Put on your dirndls or lederhosen, let the festivities begin. Oktoberfest is a 16-18 day folk festival held in Austria and Germany (and now around the world). It began as a wedding celebration more than 200 years ago when Bavaria’s Crown Prince Ludwig married Princess Therese of Saxony-Hildburghausen on Oct. 12, 1810. The wedding was celebrated with multiple days of drinking, feasting and horse races.
Here in the states, it is simply a good reason for communities to come together and celebrate for a weekend, or two, or three…. It is also a good excuse to have a beer.
At RightPlantz, we do like a good beer and why wouldn’t we, it’s made from plants! While we are admittedly no experts on how to make beer, we are pretty good at growing plants.
What Plants Are Needed To Make Beer?
Beer is a fairly simple recipe. You only need four ingredients.
A source of sugar is required to make any alcoholic beverage. To make wine, the source is grapes. To make beer, the source is grains. Almost any grain will work; wheat, rye, rice, but the preferred grain is barley.
The barley is put through several steps to get it ready for brewing including soaking it and applying heat. This process is called malting and the grain is now called malts. The process converts the starches to simple sugars.
Next the malts are roasted. The length of the roast will help determine the color of the beer and the backbone of the beer’s flavor.
Hops are the flower of a vine plant named Humulus lupulus (kind of fun to say!), which can grow up to 30’ long. The hop itself is the dried female flower. They are responsible for the bitterness of the beer as well as flavor and aroma. When used early in the process, they lend bitterness to the beer. When used later, they provide flavor and aroma.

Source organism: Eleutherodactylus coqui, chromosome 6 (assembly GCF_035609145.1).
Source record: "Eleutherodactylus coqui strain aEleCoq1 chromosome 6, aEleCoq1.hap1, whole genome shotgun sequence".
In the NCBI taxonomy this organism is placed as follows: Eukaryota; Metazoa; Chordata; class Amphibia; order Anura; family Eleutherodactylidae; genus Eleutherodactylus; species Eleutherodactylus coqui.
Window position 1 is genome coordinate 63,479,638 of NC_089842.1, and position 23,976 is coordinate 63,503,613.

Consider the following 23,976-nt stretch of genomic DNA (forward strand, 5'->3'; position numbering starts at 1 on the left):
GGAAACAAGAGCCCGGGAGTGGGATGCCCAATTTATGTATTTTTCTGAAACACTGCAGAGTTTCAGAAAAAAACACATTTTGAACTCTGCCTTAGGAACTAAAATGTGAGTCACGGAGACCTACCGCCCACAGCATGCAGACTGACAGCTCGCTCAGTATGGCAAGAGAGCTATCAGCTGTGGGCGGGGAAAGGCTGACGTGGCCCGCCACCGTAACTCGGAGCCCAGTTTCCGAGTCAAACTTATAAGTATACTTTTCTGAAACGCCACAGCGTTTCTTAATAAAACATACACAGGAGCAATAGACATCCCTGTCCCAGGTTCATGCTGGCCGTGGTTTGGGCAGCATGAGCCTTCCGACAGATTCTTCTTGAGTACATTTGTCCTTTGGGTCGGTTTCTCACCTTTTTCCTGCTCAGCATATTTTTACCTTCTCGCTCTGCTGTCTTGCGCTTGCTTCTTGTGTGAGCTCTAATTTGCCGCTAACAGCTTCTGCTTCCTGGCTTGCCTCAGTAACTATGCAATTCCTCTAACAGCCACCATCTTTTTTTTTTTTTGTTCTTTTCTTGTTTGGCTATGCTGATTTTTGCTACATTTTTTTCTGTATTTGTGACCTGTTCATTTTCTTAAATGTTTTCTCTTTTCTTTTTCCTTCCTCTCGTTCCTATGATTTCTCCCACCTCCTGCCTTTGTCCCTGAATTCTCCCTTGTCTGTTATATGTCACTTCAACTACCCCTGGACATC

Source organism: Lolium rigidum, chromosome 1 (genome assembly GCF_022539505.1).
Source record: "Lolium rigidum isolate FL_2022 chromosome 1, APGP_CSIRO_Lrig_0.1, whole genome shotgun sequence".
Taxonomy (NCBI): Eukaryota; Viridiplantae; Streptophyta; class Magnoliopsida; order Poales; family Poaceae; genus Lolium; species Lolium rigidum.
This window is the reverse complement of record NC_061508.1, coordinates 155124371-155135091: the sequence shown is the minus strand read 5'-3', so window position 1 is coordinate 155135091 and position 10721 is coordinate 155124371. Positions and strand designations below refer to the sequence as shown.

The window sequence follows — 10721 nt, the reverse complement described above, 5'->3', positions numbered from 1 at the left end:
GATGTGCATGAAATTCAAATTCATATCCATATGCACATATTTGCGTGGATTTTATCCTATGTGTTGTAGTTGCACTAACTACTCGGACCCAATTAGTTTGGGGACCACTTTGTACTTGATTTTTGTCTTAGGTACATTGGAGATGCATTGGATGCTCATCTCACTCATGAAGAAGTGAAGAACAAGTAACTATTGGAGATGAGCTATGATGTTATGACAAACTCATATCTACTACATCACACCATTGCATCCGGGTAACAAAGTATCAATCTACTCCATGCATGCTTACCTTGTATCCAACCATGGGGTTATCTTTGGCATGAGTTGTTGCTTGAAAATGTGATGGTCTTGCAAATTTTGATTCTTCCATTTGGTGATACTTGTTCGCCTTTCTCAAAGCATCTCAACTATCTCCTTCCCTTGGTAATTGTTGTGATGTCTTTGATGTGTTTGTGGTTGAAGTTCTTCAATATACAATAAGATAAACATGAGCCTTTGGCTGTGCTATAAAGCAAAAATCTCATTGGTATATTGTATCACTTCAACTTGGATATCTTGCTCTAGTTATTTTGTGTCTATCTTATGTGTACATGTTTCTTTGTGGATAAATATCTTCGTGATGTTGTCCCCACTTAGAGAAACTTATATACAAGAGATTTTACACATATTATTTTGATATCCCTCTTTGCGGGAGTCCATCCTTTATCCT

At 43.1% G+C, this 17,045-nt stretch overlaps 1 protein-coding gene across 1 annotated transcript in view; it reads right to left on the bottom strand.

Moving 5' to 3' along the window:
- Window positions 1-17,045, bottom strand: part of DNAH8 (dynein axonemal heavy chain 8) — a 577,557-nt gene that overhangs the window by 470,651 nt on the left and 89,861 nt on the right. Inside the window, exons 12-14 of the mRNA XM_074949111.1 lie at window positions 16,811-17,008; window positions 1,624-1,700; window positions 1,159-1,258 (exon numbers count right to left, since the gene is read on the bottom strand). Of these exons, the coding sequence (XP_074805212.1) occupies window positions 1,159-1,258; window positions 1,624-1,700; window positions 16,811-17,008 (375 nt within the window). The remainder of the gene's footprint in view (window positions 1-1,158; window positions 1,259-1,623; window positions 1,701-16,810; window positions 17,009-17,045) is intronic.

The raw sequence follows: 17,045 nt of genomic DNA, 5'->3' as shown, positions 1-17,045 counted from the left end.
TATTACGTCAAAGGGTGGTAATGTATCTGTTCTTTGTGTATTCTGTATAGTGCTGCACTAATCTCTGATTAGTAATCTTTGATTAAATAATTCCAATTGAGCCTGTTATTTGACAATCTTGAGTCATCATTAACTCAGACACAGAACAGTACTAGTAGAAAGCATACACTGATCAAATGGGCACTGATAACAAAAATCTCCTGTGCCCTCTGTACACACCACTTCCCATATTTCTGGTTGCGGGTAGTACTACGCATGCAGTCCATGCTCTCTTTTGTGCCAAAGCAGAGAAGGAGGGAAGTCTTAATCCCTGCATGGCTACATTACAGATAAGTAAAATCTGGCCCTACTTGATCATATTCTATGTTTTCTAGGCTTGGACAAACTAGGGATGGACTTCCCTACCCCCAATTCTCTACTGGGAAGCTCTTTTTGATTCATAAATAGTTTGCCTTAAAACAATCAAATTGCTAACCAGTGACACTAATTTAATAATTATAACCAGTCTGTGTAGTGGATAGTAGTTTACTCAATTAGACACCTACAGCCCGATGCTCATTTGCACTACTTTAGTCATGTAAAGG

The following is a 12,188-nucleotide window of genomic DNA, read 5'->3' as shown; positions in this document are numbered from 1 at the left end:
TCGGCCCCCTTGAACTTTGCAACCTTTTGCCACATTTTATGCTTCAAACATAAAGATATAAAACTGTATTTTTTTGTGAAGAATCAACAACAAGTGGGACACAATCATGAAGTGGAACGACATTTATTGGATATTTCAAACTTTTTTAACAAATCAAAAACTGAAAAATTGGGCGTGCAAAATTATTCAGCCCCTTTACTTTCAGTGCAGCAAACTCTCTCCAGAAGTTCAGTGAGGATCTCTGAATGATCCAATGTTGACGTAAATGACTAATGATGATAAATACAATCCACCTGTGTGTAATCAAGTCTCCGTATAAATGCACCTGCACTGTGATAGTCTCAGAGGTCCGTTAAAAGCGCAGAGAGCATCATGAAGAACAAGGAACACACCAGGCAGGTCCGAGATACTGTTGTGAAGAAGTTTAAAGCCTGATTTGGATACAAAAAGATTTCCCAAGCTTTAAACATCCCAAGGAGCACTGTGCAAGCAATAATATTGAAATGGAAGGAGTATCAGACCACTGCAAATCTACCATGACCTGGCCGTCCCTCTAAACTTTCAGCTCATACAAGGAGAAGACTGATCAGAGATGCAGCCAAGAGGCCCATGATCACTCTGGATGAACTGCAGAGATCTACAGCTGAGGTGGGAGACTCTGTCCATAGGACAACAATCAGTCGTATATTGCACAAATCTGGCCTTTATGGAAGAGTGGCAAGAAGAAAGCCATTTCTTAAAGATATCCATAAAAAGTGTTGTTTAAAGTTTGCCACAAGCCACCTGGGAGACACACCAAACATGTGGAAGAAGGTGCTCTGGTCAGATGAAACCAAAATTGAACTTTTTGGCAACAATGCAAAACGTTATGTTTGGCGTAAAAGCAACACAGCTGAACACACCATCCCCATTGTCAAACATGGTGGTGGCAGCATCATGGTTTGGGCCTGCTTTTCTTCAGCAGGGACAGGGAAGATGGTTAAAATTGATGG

There are tons of varieties of hops now available, each with their own unique level of bitterness and flavoring. They can range from flowery to citrusy to piney or grassy. Breweries will use varying amounts of different hops in any individual beer to achieve a precise flavor profile.
Other Ingredients Needed To Make Beer
Breweries do not make beer. Yeast makes beer. Without yeast, there is no beer.
Yeast is a single cell organism that eats the simple sugars in the malt. In doing so, it creates alcohol and carbon dioxide. After a little time (usually a week or two) of devouring the sugars, the environment becomes toxic to the yeast and it goes dormant. Breweries will usually draw some of it off to use in the next batch. Several generations of the same yeast strain can be used to brew beer.
Just like the other ingredients, there are several different yeasts available and each can add a different flavoring to the end result.
Water quality and content is so very important to the outcome of the beer that breweries will spend considerable time testing local water before establishing a new site. Afterall, beer is 90% water.
Considerations include pH levels, hardness/softness, chlorine and sulfate levels and mineral content.
It has been said that Arthur Guinness’ 9000 year lease for the Guinness Brewery in Dublin included free access to the water supply. The one time local authorities tried to make Arthur Guinness pay for his water, he is said to have grabbed a pick-ax from one of the sheriff’s men and swore at them until they left.
That is how important water is to beer.
What Other Flavoring Can Be Added To Beer
The growing popularity of craft beers has pushed the envelope as to can be added to beer. Today’s craft beers can have hints of anything from orange to coffee to oregano. Fruits and spices have opened up a whole new level of flavoring and all of the sources are derived from plants. Although one is only limited by one’s imagination (and taste buds), here is a list of some flavorings to consider:
All that’s left is to enjoy a nice cold one. Cheers!
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